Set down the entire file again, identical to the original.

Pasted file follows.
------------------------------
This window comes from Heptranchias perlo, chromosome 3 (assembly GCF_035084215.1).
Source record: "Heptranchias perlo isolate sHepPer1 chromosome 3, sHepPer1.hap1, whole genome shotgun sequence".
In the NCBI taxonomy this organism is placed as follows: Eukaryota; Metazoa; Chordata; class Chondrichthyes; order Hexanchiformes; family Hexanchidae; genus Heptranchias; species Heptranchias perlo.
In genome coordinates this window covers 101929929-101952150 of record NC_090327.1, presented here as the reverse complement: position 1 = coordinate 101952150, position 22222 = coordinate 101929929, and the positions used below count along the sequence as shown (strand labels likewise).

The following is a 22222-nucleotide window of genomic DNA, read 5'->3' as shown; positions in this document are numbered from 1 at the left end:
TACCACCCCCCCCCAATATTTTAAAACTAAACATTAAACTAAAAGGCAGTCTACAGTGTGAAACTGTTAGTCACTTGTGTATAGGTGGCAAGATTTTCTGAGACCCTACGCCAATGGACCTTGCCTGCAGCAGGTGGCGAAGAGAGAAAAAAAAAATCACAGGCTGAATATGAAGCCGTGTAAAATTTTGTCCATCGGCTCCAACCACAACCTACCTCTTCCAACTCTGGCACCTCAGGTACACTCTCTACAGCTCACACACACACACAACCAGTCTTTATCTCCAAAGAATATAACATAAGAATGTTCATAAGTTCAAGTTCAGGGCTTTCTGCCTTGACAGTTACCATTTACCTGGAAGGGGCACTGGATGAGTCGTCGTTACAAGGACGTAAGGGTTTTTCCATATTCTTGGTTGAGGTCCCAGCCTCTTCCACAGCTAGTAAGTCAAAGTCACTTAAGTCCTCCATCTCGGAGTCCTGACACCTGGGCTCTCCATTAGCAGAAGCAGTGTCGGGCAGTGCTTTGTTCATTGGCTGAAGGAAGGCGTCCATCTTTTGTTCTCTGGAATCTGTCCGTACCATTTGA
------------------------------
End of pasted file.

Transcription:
This window comes from Heptranchias perlo, chromosome 3 (assembly GCF_035084215.1).
Source record: "Heptranchias perlo isolate sHepPer1 chromosome 3, sHepPer1.hap1, whole genome shotgun sequence".
In the NCBI taxonomy this organism is placed as follows: Eukaryota; Metazoa; Chordata; class Chondrichthyes; order Hexanchiformes; family Hexanchidae; genus Heptranchias; species Heptranchias perlo.
In genome coordinates this window covers 101929929-101952150 of record NC_090327.1, presented here as the reverse complement: position 1 = coordinate 101952150, position 22222 = coordinate 101929929, and the positions used below count along the sequence as shown (strand labels likewise).

The following is a 22222-nucleotide window of genomic DNA, read 5'->3' as shown; positions in this document are numbered from 1 at the left end:
TACCACCCCCCCCCAATATTTTAAAACTAAACATTAAACTAAAAGGCAGTCTACAGTGTGAAACTGTTAGTCACTTGTGTATAGGTGGCAAGATTTTCTGAGACCCTACGCCAATGGACCTTGCCTGCAGCAGGTGGCGAAGAGAGAAAAAAAAAATCACAGGCTGAATATGAAGCCGTGTAAAATTTTGTCCATCGGCTCCAACCACAACCTACCTCTTCCAACTCTGGCACCTCAGGTACACTCTCTACAGCTCACACACACACACAACCAGTCTTTATCTCCAAAGAATATAACATAAGAATGTTCATAAGTTCAAGTTCAGGGCTTTCTGCCTTGACAGTTACCATTTACCTGGAAGGGGCACTGGATGAGTCGTCGTTACAAGGACGTAAGGGTTTTTCCATATTCTTGGTTGAGGTCCCAGCCTCTTCCACAGCTAGTAAGTCAAAGTCACTTAAGTCCTCCATCTCGGAGTCCTGACACCTGGGCTCTCCATTAGCAGAAGCAGTGTCGGGCAGTGCTTTGTTCATTGGCTGAAGGAAGGCGTCCATCTTTTGTTCTCTGGAATCTGTCCGTACCATTTGA